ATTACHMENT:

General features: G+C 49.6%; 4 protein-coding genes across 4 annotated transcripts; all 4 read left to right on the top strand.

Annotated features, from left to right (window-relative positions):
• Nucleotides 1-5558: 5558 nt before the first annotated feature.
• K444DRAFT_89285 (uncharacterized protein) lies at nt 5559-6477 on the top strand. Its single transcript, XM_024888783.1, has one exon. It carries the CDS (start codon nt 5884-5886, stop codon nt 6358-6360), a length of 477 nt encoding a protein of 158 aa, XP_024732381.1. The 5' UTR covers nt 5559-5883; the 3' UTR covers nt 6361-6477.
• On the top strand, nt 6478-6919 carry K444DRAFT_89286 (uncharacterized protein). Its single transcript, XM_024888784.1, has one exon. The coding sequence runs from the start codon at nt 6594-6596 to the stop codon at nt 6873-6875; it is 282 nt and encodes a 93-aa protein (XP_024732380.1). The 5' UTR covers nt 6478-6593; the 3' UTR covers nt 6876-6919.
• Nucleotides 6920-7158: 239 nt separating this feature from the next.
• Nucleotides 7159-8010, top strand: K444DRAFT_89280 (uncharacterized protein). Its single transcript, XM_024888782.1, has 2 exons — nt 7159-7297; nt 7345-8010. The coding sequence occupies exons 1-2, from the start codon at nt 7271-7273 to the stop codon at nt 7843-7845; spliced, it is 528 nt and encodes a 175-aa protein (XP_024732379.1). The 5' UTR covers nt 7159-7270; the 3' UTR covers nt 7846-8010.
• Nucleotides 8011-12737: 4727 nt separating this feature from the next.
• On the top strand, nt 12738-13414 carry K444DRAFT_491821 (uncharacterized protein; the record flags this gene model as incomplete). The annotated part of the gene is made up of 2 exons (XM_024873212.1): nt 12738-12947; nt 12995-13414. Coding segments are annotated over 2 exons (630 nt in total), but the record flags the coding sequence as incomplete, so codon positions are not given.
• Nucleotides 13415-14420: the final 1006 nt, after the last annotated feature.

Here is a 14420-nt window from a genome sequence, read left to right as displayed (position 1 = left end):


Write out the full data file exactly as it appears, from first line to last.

General features: G+C 49.6%; 4 protein-coding genes across 4 annotated transcripts; all 4 read left to right on the top strand.

Annotated features, from left to right (window-relative positions):
• Nucleotides 1-5558: 5558 nt before the first annotated feature.
• K444DRAFT_89285 (uncharacterized protein) lies at nt 5559-6477 on the top strand. Its single transcript, XM_024888783.1, has one exon. It carries the CDS (start codon nt 5884-5886, stop codon nt 6358-6360), a length of 477 nt encoding a protein of 158 aa, XP_024732381.1. The 5' UTR covers nt 5559-5883; the 3' UTR covers nt 6361-6477.
• On the top strand, nt 6478-6919 carry K444DRAFT_89286 (uncharacterized protein). Its single transcript, XM_024888784.1, has one exon. The coding sequence runs from the start codon at nt 6594-6596 to the stop codon at nt 6873-6875; it is 282 nt and encodes a 93-aa protein (XP_024732380.1). The 5' UTR covers nt 6478-6593; the 3' UTR covers nt 6876-6919.
• Nucleotides 6920-7158: 239 nt separating this feature from the next.
• Nucleotides 7159-8010, top strand: K444DRAFT_89280 (uncharacterized protein). Its single transcript, XM_024888782.1, has 2 exons — nt 7159-7297; nt 7345-8010. The coding sequence occupies exons 1-2, from the start codon at nt 7271-7273 to the stop codon at nt 7843-7845; spliced, it is 528 nt and encodes a 175-aa protein (XP_024732379.1). The 5' UTR covers nt 7159-7270; the 3' UTR covers nt 7846-8010.
• Nucleotides 8011-12737: 4727 nt separating this feature from the next.
• On the top strand, nt 12738-13414 carry K444DRAFT_491821 (uncharacterized protein; the record flags this gene model as incomplete). The annotated part of the gene is made up of 2 exons (XM_024873212.1): nt 12738-12947; nt 12995-13414. Coding segments are annotated over 2 exons (630 nt in total), but the record flags the coding sequence as incomplete, so codon positions are not given.
• Nucleotides 13415-14420: the final 1006 nt, after the last annotated feature.

Here is a 14420-nt window from a genome sequence, read left to right as displayed (position 1 = left end):